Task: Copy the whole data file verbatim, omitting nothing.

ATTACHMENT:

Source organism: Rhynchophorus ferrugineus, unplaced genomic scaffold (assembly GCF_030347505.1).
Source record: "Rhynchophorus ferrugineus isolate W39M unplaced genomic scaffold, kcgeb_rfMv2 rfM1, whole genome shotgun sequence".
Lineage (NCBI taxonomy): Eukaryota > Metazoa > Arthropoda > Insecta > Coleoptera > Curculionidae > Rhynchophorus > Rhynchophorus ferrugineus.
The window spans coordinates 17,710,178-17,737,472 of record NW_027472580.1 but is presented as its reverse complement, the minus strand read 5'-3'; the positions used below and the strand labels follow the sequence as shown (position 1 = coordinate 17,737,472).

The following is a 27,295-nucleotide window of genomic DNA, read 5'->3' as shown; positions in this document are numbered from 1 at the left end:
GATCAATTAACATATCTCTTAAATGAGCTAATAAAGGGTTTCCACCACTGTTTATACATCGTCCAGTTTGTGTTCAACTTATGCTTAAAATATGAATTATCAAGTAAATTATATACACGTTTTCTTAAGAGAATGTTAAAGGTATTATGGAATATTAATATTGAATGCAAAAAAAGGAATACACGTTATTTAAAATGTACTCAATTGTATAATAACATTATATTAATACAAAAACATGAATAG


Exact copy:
Source organism: Rhynchophorus ferrugineus, unplaced genomic scaffold (assembly GCF_030347505.1).
Source record: "Rhynchophorus ferrugineus isolate W39M unplaced genomic scaffold, kcgeb_rfMv2 rfM1, whole genome shotgun sequence".
Lineage (NCBI taxonomy): Eukaryota > Metazoa > Arthropoda > Insecta > Coleoptera > Curculionidae > Rhynchophorus > Rhynchophorus ferrugineus.
The window spans coordinates 17,710,178-17,737,472 of record NW_027472580.1 but is presented as its reverse complement, the minus strand read 5'-3'; the positions used below and the strand labels follow the sequence as shown (position 1 = coordinate 17,737,472).

The following is a 27,295-nucleotide window of genomic DNA, read 5'->3' as shown; positions in this document are numbered from 1 at the left end:
GATCAATTAACATATCTCTTAAATGAGCTAATAAAGGGTTTCCACCACTGTTTATACATCGTCCAGTTTGTGTTCAACTTATGCTTAAAATATGAATTATCAAGTAAATTATATACACGTTTTCTTAAGAGAATGTTAAAGGTATTATGGAATATTAATATTGAATGCAAAAAAAGGAATACACGTTATTTAAAATGTACTCAATTGTATAATAACATTATATTAATACAAAAACATGAATAG